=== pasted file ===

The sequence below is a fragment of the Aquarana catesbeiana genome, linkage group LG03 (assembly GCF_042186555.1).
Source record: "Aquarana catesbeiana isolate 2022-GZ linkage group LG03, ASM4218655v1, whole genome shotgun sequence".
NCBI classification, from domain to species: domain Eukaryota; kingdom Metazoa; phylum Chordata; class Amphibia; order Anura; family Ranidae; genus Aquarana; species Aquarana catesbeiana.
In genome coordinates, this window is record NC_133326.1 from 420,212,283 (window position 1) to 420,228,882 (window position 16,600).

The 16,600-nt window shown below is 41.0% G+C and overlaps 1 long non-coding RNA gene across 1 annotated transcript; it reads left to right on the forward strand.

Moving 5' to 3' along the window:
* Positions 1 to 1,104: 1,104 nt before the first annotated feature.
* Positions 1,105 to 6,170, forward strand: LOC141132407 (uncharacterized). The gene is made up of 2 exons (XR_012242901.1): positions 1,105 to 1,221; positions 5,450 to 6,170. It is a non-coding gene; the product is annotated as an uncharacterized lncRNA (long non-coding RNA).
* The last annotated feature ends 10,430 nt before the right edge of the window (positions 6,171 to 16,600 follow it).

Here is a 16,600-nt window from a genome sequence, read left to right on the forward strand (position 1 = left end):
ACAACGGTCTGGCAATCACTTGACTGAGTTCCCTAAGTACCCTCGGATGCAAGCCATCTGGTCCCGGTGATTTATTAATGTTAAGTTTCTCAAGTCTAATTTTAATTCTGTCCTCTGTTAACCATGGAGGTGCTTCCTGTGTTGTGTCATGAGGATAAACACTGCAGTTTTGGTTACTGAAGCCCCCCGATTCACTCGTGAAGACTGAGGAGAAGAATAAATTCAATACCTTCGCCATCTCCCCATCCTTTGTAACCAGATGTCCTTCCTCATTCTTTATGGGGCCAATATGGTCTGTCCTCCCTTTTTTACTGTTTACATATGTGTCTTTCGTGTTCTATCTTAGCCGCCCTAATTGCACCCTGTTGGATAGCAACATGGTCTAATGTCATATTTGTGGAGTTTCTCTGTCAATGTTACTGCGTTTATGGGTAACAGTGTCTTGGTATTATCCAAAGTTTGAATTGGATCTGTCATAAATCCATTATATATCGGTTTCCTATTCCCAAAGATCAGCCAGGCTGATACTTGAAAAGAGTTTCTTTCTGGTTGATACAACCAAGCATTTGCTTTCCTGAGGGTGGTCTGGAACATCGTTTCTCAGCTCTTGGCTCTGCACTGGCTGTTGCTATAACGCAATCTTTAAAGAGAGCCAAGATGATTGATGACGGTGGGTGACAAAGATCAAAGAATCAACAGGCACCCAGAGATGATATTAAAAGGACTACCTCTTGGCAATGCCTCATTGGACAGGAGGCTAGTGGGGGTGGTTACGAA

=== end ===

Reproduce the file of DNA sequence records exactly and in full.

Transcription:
The sequence below is a fragment of the Aquarana catesbeiana genome, linkage group LG03 (assembly GCF_042186555.1).
Source record: "Aquarana catesbeiana isolate 2022-GZ linkage group LG03, ASM4218655v1, whole genome shotgun sequence".
NCBI classification, from domain to species: domain Eukaryota; kingdom Metazoa; phylum Chordata; class Amphibia; order Anura; family Ranidae; genus Aquarana; species Aquarana catesbeiana.
In genome coordinates, this window is record NC_133326.1 from 420,212,283 (window position 1) to 420,228,882 (window position 16,600).

The 16,600-nt window shown below is 41.0% G+C and overlaps 1 long non-coding RNA gene across 1 annotated transcript; it reads left to right on the forward strand.

Moving 5' to 3' along the window:
* Positions 1 to 1,104: 1,104 nt before the first annotated feature.
* Positions 1,105 to 6,170, forward strand: LOC141132407 (uncharacterized). The gene is made up of 2 exons (XR_012242901.1): positions 1,105 to 1,221; positions 5,450 to 6,170. It is a non-coding gene; the product is annotated as an uncharacterized lncRNA (long non-coding RNA).
* The last annotated feature ends 10,430 nt before the right edge of the window (positions 6,171 to 16,600 follow it).

Here is a 16,600-nt window from a genome sequence, read left to right on the forward strand (position 1 = left end):
ACAACGGTCTGGCAATCACTTGACTGAGTTCCCTAAGTACCCTCGGATGCAAGCCATCTGGTCCCGGTGATTTATTAATGTTAAGTTTCTCAAGTCTAATTTTAATTCTGTCCTCTGTTAACCATGGAGGTGCTTCCTGTGTTGTGTCATGAGGATAAACACTGCAGTTTTGGTTACTGAAGCCCCCCGATTCACTCGTGAAGACTGAGGAGAAGAATAAATTCAATACCTTCGCCATCTCCCCATCCTTTGTAACCAGATGTCCTTCCTCATTCTTTATGGGGCCAATATGGTCTGTCCTCCCTTTTTTACTGTTTACATATGTGTCTTTCGTGTTCTATCTTAGCCGCCCTAATTGCACCCTGTTGGATAGCAACATGGTCTAATGTCATATTTGTGGAGTTTCTCTGTCAATGTTACTGCGTTTATGGGTAACAGTGTCTTGGTATTATCCAAAGTTTGAATTGGATCTGTCATAAATCCATTATATATCGGTTTCCTATTCCCAAAGATCAGCCAGGCTGATACTTGAAAAGAGTTTCTTTCTGGTTGATACAACCAAGCATTTGCTTTCCTGAGGGTGGTCTGGAACATCGTTTCTCAGCTCTTGGCTCTGCACTGGCTGTTGCTATAACGCAATCTTTAAAGAGAGCCAAGATGATTGATGACGGTGGGTGACAAAGATCAAAGAATCAACAGGCACCCAGAGATGATATTAAAAGGACTACCTCTTGGCAATGCCTCATTGGACAGGAGGCTAGTGGGGGTGGTTACGAA